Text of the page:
What I'm saying is, without proper education, the newbies have no idea what photography entails. The serious aspects of doing the business, for eg. So there are many young lads (obviously not married for many of them) going out to do weddings without realizing the importance of the event. Moreover, they may also not know what the entire process of doing weddings may be cos there is no one to guide them. It seems simple from the outside. But to do a good job, a wedding photographer has to put in a lot of effort.
Now, if there's such an education, perhaps then we will see many give up the trade cos they are simply not up to it or that it's not their cup of tea. Right now, what I'm seeing is, people are "just doing it" based on what they think it is, rather than knowing what SHOULD be the way of the trade.
2. Whoever said you have to teach for free?
3. No, it's not ironic that I pointed out about the kiasu syndrome. Not sure if you're well-traveled or have been to other forums/courses, be it photography or other matters. Yes it can happen anywhere, but being kiasu is particularly strong here.
In case you don't know (but I don't think that's the case), there are many photography courses conducted in many parts of the world where people share info. For a fee of course. There are no good ones here. Those that do so right now are mediocre ones. And these overseas pros who conduct the lessons are never afraid to lose out cos they are so outstanding in their trade that even if they reveal everything on how they capture a shot, you will never be able to replicate their style exactly in the same way. I can't think of any photographer here who has reached this stage.
4. No real gain for the pros to teach? Cos your mentality is that teaching has to be done free. Why should it be so? Charge the participants of course!! But like I've said, the problem is that, we must first find such people who are so darn good that they can teach without worrying that their techniques can be copied.
5. Sharing of income is just a ridiculous analogy that is off-tangent again cos you misread the intention of my earlier post.
Last edited by kiwi2; 30th December 2009 at 11:13 AM.
Because you said,
"One reason could be that there is no pro in Singapore who is good enough to share photo techniques and the business of the trade with the newbies. Pardon me, I can't think of any name here."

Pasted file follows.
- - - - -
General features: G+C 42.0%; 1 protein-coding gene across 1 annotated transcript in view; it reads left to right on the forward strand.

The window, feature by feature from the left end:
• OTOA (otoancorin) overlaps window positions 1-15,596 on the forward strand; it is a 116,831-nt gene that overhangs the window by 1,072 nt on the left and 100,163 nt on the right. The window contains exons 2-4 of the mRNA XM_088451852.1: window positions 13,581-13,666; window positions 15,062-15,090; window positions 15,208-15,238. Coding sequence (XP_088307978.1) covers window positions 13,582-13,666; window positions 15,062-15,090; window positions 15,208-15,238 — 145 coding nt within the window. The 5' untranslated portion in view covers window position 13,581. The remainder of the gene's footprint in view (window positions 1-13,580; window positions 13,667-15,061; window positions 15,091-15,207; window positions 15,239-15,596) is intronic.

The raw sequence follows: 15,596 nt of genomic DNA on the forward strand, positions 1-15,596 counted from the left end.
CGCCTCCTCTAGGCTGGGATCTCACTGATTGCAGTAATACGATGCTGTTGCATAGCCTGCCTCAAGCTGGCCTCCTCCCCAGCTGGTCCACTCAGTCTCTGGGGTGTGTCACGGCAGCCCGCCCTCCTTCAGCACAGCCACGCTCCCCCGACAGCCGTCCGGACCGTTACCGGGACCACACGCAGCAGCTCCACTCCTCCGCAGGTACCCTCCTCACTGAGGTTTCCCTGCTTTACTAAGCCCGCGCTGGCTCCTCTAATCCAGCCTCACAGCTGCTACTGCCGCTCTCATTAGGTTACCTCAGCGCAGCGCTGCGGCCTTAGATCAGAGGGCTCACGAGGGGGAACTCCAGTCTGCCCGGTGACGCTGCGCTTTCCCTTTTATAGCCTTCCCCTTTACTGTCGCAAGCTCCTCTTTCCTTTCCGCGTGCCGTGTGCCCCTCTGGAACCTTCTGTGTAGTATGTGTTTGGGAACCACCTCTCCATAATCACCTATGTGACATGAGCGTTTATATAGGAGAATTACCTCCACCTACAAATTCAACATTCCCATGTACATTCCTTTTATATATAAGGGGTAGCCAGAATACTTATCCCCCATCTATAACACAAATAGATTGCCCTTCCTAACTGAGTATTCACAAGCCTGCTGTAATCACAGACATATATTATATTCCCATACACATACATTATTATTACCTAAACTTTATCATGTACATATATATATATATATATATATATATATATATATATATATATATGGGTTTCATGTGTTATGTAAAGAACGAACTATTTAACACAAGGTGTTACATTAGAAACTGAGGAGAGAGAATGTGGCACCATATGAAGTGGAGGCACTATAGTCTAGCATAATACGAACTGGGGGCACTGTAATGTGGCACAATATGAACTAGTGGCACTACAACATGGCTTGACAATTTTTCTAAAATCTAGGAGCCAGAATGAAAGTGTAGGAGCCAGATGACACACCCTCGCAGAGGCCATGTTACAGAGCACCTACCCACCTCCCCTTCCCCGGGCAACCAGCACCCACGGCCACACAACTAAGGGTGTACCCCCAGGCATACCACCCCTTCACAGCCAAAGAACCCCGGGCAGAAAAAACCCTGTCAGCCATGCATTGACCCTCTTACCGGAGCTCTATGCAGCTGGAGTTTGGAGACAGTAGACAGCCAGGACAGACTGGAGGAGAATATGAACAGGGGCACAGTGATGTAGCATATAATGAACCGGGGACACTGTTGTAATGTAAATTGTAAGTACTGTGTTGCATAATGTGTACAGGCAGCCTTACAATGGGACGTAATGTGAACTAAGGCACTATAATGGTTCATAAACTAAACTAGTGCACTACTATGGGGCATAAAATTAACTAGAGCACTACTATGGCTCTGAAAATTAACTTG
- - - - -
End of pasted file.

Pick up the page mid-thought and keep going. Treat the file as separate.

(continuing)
I can think of quite a few that DO conduct courses in Singapore for a fee. Including some that advertise on Clubsnap. So the assumption is, you are discounting those people because their concern is maybe business through education, rather than education for the sake of it.
My mentality is not that teaching has to be free, but from the tone of your last post that implication was very much there - that the burden was on the professional community who are not fulfilling this responsibility and therefore letting the newcomers down. Now if I have misunderstood your post in this regard then I apologise.
You also just said, in relation to conducting courses,
"There are no good ones here. Those that do so right now are mediocre ones."
Which is it? You can't think of any? Or they're not good?
Maybe you want to name a few LOCAL names here who conduct serious few days studio/wedding photography courses? Maybe charging S$1000 or above? I can't find any. Seriously. Many of those courses conducted really just to introduce you to photography. They don't go in-depth into the nitty-gritties. Honestly, we can learn those ourselves, like you say.
Yes yes yes! That's where all the CS tit-for-tat comes cos people here are too ready to assume! I did not blame the pros and neither did I say they let the newcomers down. You assumed it right? I never did say that.
I reiterate here: All I'm saying is that the newbies lack guidance. That's why in a way they are snatching the bread and butter of the pros. Imagine if I'm a newbie who has just owned a DSLR and some lenses. I attend a wedding. See the photographer use his cam shoot here and there. Then I realize that guy charges $3k. Wow, I'm thinking, that's easy money for a day's work! So what do I do? I go out there, telling people, Hey, I can be your photographer for your wedding. People are charging ridiculous $3k or more. I can charge you $400 only with freebies thrown in. See my point?
Cos there is no proper education for these people. And they are multiplying cos cameras are getting cheaper and cheaper. If the pros are willing to only teach them, and the couples are wise enough to understand where their photographers get their training from, there would be less of under-charging and the standards of photography can be improved. Right now, it's the contrary. Newbies and those who are already in the trade as a free-lancer are doing it based on what they learn themselves which may or may not be right.
In case I get accused again. I'm also not saying the pros here are doing a lousy job. To the contrary in fact. There are many here who can take many good pics. But they are doing it as their main trade cos that's what they are good at. But teaching the trade is a totally different thing. As far as photography is concerned, I think to teach it and not worry that you are revealing too much of your secrets, you have to be a master. Right now, many of the usual pros are excellent in their skills as a seasoned photographer, but perhaps not as a master/teacher of the trade.
Another reason I thought of is that Singapore has a small market and it is an expensive place to live in. Inevitably, $$$ is a big issue for photographers. You can write or claim sweet words about how passionate you are in your job but at come on, be realistic. Don't lie that $$$ is not your concern. You got to think about feeding your family and retirement. In other developing countries, where $ is less of an issue, people can be more passionate in what they do and charge less perhaps. As for developed countries, the cost of living is high like Singapore. But then, photographers there can charge an arm and leg. It's a bigger market, anyway, unlike Singapore.
Please, I come in peace and to point out the issues and problems. Not here to accuse or blame the pros for not doing a good job.
Last edited by shinken; 30th December 2009 at 12:05 PM.